AKA: Second-Generation, Atypical Antipsychotics, or simply SGAs.
As mentioned in a previous post, these medications tend to be superior to that of Typical Antipsychotics because they treat BOTH positive and negative symptoms of Schizophrenia Spectrum Disorders.
Q: What the heck are positive vs. negative symptoms of Schizophrenia?
A: Simply put, positive symptoms are psychotic behaviors like:
- Delusions and paranoia
- Disordered thoughts and speech
- Tactile, auditory, visual, olfactory and/or gustatory hallucinations
While negative symptoms are disruptions to normal behaviors and emotions and can sometimes be confused with clinical depression, with symptoms like:
- Flat, or dull affect (showing no emotion, monotone voice)
- Lack of pleasure in everyday life
- Lack of ability to begin and sustain planned activities
- Speaking little, even when forced to interact
Since both negative and positive symptoms exist within Schizophrenia, the newer, Atypical Antipsychotics are the treatment of choice, here is a list:
- Aripiprazole (Abilify)
- Asenapine Maleate (Saphris)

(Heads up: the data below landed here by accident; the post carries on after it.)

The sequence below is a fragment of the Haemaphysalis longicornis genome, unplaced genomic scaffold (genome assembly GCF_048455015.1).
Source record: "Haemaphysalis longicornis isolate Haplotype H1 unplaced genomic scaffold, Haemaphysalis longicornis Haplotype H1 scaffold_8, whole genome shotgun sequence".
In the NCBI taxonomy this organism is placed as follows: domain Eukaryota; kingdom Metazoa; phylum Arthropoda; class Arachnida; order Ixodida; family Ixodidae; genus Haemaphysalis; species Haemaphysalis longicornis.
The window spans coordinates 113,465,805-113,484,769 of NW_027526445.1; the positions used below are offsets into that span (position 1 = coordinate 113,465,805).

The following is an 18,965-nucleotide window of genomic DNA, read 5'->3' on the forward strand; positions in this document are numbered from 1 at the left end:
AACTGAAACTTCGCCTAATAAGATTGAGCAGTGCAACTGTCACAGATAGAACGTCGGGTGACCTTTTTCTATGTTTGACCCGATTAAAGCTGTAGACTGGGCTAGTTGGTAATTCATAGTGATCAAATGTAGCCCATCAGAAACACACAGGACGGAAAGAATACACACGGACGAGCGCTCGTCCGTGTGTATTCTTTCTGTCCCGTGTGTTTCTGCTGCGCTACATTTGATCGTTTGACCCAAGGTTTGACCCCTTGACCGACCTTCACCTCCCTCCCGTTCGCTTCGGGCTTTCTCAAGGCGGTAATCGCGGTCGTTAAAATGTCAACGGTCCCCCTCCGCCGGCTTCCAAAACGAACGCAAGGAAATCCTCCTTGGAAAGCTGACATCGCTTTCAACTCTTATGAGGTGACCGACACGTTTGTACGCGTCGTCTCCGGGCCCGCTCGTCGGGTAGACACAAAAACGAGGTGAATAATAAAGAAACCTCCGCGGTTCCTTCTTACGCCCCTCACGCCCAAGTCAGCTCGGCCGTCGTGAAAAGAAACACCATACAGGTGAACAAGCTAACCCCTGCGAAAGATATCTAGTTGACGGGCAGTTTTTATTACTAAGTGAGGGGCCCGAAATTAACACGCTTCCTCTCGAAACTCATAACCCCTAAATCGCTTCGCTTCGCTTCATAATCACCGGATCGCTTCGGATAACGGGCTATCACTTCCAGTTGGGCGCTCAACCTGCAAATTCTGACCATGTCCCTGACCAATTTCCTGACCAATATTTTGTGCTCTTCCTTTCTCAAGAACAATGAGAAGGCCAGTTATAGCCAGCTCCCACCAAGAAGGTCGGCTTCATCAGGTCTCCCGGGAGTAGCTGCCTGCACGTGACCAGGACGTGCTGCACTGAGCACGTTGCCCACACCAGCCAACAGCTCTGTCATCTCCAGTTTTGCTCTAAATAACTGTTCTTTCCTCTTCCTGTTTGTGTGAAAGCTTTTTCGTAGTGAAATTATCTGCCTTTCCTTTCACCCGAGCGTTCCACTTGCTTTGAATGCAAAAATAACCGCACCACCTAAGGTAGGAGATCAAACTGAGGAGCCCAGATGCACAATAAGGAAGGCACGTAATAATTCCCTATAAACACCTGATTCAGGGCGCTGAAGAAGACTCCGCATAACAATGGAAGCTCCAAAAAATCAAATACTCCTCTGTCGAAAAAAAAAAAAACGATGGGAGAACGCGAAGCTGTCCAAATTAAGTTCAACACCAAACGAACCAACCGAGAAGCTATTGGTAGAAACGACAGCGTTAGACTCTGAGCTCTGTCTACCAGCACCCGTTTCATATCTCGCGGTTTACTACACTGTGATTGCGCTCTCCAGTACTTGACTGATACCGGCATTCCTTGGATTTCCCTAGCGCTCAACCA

- Clozapine (Clozaril)
- Iloperidone (Fanapt)
- Lurasidone (Latuda)
- Olanzapine (Zyprexa)
- Olanzapine/Fluoxetine (Symbyax)
- Paliperidone (Invega)
- Quetiapine (Seroquel)
- Risperidone (Risperdal)
- Ziprasidone (Geodon)
Common Side Effects:
- Dry mouth
- Blurred vision
- Dizziness or lightheadedness
- Weight gain
Sometimes atypical antipsychotics can cause:
- Problems sleeping
- Extreme tiredness and weakness.
With long-term use, atypical antipsychotics can also carry a risk of:
- Tardive dyskinesia
Though atypical antipsychotics are usually given for Schizophrenia Spectrum Disorders, they have become increasingly popular as an adjunct (or in addition) to an SSRI, or antidepressant. In fact the FDA recently approved Abilify for people who do not respond to antidepressants alone. You’ve all seen the commercials where the Antidepressant and Abilify become friends…?